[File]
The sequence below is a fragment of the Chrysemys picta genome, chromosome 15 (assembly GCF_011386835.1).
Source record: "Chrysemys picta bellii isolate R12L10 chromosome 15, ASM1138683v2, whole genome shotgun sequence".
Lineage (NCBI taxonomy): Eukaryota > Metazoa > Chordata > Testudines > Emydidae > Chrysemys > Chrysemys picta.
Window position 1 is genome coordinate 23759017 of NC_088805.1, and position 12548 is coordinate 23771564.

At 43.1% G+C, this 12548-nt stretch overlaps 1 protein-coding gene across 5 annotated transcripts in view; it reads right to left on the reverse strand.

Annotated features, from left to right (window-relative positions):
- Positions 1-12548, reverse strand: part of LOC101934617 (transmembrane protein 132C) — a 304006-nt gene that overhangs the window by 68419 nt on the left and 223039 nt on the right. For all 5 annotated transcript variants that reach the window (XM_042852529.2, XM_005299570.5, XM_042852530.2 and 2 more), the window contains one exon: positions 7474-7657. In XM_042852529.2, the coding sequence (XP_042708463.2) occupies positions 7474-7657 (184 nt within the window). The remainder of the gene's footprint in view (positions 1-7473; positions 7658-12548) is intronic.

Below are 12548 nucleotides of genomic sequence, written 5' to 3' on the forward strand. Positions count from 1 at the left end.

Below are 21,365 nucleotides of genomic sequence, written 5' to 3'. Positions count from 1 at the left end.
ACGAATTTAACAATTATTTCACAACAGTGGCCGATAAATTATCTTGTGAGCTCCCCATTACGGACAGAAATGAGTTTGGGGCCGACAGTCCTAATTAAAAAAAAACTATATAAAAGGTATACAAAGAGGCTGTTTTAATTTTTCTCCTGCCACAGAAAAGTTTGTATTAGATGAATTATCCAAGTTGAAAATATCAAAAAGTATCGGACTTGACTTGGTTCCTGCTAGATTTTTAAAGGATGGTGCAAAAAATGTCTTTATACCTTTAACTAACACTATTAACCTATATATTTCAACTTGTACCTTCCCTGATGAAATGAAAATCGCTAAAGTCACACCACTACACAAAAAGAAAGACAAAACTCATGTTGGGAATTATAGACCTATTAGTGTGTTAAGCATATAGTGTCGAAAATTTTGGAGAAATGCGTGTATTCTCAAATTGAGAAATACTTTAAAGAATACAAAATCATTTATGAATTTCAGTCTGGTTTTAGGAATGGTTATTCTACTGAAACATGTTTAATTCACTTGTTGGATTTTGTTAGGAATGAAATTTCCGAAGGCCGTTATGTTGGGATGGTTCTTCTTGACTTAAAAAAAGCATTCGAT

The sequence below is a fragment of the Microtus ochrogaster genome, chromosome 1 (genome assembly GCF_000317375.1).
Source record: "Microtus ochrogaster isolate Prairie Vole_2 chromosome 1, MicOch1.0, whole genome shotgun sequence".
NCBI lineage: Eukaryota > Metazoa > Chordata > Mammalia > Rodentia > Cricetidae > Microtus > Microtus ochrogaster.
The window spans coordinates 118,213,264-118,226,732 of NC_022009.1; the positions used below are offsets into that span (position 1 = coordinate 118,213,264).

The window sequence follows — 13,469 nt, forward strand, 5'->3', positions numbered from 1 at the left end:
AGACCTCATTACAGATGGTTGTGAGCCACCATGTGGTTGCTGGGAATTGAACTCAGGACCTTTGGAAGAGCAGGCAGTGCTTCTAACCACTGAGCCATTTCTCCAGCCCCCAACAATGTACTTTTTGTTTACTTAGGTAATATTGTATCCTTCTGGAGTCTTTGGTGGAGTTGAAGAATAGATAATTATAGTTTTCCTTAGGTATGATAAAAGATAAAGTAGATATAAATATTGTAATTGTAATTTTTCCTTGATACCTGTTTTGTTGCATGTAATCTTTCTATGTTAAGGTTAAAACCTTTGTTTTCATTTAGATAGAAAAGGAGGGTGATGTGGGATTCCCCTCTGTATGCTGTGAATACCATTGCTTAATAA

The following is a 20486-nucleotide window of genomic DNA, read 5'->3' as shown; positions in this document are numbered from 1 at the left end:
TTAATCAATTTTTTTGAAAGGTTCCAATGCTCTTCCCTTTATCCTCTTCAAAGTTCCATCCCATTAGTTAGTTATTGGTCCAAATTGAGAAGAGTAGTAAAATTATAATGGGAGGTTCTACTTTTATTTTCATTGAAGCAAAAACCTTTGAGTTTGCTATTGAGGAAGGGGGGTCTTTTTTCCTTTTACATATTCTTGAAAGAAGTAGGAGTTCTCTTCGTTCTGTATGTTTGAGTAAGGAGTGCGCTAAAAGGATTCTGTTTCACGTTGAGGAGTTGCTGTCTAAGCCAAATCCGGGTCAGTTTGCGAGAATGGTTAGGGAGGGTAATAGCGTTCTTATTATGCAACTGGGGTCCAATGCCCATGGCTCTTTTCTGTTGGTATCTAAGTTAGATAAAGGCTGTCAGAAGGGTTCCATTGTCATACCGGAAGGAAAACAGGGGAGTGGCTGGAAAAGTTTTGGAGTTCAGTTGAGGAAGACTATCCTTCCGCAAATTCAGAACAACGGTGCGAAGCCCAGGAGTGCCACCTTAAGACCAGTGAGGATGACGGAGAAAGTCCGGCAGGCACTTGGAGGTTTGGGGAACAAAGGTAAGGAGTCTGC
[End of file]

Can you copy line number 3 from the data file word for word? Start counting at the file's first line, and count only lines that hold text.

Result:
Lineage (NCBI taxonomy): Eukaryota > Metazoa > Chordata > Testudines > Emydidae > Chrysemys > Chrysemys picta.